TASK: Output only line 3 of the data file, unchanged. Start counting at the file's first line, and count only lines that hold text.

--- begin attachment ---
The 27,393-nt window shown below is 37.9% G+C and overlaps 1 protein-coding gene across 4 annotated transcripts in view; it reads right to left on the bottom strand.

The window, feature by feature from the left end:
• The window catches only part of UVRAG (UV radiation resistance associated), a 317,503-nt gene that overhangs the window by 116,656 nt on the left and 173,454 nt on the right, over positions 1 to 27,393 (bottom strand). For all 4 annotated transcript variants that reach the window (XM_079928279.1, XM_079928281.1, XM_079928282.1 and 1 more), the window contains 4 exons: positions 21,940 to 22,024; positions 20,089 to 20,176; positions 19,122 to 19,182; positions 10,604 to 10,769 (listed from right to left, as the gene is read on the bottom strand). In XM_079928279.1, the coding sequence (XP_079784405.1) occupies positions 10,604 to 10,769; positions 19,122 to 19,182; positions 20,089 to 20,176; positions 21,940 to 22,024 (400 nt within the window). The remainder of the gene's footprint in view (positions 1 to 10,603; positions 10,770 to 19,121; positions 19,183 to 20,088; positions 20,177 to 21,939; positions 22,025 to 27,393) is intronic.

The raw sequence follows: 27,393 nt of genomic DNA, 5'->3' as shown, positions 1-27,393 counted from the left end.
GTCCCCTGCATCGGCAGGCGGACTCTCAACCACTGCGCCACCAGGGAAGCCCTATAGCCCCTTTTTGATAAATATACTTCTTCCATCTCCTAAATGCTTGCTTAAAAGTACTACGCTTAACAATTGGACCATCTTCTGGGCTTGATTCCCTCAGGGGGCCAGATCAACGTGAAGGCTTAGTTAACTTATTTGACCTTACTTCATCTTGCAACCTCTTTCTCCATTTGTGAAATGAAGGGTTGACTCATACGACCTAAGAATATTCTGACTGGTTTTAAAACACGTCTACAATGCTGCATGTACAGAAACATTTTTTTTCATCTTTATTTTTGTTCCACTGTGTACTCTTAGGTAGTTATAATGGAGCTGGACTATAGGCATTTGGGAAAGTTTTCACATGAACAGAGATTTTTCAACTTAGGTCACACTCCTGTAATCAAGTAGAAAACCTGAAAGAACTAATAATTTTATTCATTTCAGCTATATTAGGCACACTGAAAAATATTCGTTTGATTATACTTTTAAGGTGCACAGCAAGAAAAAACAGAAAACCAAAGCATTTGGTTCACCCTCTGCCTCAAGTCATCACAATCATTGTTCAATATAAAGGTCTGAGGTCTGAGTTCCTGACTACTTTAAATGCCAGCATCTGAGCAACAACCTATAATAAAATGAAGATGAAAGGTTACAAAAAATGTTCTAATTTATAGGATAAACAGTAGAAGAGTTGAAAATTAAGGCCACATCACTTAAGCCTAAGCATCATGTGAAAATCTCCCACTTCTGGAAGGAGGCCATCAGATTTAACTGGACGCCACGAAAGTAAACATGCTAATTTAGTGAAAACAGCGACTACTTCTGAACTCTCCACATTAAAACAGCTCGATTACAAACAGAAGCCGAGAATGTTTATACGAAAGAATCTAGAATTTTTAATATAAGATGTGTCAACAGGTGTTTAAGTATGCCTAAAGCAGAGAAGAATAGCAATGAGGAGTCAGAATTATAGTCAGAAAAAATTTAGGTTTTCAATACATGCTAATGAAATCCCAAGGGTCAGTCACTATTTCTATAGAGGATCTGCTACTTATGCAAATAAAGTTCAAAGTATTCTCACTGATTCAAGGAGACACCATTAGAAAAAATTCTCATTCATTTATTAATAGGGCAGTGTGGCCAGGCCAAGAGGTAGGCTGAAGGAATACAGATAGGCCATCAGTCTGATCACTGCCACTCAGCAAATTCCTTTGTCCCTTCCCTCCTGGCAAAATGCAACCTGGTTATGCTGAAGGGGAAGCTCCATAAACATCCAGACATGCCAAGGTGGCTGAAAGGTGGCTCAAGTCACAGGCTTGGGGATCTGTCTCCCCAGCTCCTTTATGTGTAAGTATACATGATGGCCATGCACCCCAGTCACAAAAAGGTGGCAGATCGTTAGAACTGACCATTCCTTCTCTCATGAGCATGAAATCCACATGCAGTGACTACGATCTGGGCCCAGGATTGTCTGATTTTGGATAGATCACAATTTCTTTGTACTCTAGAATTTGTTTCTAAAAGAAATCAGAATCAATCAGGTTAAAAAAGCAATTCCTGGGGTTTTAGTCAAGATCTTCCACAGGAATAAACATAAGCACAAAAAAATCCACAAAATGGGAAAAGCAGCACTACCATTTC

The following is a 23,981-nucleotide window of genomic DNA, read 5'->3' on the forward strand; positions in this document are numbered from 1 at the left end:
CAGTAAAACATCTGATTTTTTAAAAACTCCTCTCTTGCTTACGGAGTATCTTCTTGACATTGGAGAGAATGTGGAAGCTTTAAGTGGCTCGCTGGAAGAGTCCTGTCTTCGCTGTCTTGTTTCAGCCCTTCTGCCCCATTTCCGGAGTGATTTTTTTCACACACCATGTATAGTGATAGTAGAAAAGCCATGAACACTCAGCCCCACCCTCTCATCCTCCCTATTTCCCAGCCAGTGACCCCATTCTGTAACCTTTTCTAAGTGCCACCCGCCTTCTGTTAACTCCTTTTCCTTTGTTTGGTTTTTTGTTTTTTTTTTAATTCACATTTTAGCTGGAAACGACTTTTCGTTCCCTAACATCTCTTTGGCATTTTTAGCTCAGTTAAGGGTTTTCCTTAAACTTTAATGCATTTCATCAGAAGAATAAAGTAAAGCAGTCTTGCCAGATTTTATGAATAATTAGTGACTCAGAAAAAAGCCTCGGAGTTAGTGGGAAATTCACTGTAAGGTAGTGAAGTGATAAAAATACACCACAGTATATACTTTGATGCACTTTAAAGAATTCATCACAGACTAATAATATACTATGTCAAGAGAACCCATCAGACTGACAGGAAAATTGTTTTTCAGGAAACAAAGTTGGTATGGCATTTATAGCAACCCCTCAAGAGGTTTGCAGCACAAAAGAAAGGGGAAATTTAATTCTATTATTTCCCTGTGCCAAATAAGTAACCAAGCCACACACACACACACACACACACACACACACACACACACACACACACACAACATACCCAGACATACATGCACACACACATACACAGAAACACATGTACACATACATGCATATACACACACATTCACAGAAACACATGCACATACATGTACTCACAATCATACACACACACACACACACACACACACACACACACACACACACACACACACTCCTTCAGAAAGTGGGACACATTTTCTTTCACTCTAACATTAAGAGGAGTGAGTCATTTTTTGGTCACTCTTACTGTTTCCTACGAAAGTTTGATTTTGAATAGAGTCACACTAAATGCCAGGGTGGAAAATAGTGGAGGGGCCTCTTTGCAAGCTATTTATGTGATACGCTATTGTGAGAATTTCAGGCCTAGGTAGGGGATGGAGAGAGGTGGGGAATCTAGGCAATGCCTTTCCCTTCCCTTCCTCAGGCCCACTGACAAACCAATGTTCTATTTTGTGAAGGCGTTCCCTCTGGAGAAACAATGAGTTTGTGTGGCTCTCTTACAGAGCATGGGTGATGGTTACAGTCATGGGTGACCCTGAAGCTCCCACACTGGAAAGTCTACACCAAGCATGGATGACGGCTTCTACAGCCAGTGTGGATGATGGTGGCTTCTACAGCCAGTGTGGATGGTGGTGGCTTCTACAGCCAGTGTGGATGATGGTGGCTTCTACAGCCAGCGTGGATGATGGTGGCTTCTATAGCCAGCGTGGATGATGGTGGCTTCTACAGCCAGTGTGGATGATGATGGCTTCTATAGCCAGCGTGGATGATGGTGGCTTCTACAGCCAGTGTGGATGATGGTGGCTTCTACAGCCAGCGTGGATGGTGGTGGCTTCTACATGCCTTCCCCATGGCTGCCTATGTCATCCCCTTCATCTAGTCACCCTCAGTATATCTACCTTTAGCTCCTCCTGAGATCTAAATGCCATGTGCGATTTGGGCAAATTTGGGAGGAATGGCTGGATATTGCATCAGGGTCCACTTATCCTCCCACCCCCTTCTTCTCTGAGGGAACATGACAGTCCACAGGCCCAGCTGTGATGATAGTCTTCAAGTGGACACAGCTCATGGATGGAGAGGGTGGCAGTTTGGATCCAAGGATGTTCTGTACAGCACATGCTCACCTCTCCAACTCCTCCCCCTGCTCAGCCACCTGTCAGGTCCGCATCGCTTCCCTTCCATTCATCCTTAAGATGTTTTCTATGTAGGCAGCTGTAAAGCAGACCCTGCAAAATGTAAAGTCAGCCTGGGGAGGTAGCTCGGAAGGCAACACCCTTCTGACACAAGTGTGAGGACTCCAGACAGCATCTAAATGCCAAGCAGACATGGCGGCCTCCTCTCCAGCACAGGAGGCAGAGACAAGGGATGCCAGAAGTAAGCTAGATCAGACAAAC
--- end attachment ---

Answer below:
• The window catches only part of UVRAG (UV radiation resistance associated), a 317,503-nt gene that overhangs the window by 116,656 nt on the left and 173,454 nt on the right, over positions 1 to 27,393 (bottom strand). For all 4 annotated transcript variants that reach the window (XM_079928279.1, XM_079928281.1, XM_079928282.1 and 1 more), the window contains 4 exons: positions 21,940 to 22,024; positions 20,089 to 20,176; positions 19,122 to 19,182; positions 10,604 to 10,769 (listed from right to left, as the gene is read on the bottom strand). In XM_079928279.1, the coding sequence (XP_079784405.1) occupies positions 10,604 to 10,769; positions 19,122 to 19,182; positions 20,089 to 20,176; positions 21,940 to 22,024 (400 nt within the window). The remainder of the gene's footprint in view (positions 1 to 10,603; positions 10,770 to 19,121; positions 19,183 to 20,088; positions 20,177 to 21,939; positions 22,025 to 27,393) is intronic.